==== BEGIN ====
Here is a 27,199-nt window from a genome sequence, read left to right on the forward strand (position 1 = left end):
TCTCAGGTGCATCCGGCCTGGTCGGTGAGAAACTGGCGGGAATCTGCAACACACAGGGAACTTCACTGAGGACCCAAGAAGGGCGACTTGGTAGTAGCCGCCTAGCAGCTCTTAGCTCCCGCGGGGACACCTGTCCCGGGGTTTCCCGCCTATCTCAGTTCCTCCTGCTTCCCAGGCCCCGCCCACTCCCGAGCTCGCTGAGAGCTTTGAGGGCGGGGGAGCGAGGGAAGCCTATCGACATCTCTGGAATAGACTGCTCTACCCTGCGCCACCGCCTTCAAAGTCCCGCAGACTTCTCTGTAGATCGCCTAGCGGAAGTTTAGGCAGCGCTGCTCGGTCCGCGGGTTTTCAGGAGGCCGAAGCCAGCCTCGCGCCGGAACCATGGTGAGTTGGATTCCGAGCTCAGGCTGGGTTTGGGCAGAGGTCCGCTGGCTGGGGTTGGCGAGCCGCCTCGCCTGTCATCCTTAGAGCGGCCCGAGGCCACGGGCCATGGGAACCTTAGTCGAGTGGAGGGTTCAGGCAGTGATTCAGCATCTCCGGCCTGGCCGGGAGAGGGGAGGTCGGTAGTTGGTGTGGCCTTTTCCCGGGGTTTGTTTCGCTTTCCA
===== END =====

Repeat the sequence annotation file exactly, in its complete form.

Here is a 27,199-nt window from a genome sequence, read left to right on the forward strand (position 1 = left end):
TCTCAGGTGCATCCGGCCTGGTCGGTGAGAAACTGGCGGGAATCTGCAACACACAGGGAACTTCACTGAGGACCCAAGAAGGGCGACTTGGTAGTAGCCGCCTAGCAGCTCTTAGCTCCCGCGGGGACACCTGTCCCGGGGTTTCCCGCCTATCTCAGTTCCTCCTGCTTCCCAGGCCCCGCCCACTCCCGAGCTCGCTGAGAGCTTTGAGGGCGGGGGAGCGAGGGAAGCCTATCGACATCTCTGGAATAGACTGCTCTACCCTGCGCCACCGCCTTCAAAGTCCCGCAGACTTCTCTGTAGATCGCCTAGCGGAAGTTTAGGCAGCGCTGCTCGGTCCGCGGGTTTTCAGGAGGCCGAAGCCAGCCTCGCGCCGGAACCATGGTGAGTTGGATTCCGAGCTCAGGCTGGGTTTGGGCAGAGGTCCGCTGGCTGGGGTTGGCGAGCCGCCTCGCCTGTCATCCTTAGAGCGGCCCGAGGCCACGGGCCATGGGAACCTTAGTCGAGTGGAGGGTTCAGGCAGTGATTCAGCATCTCCGGCCTGGCCGGGAGAGGGGAGGTCGGTAGTTGGTGTGGCCTTTTCCCGGGGTTTGTTTCGCTTTCCA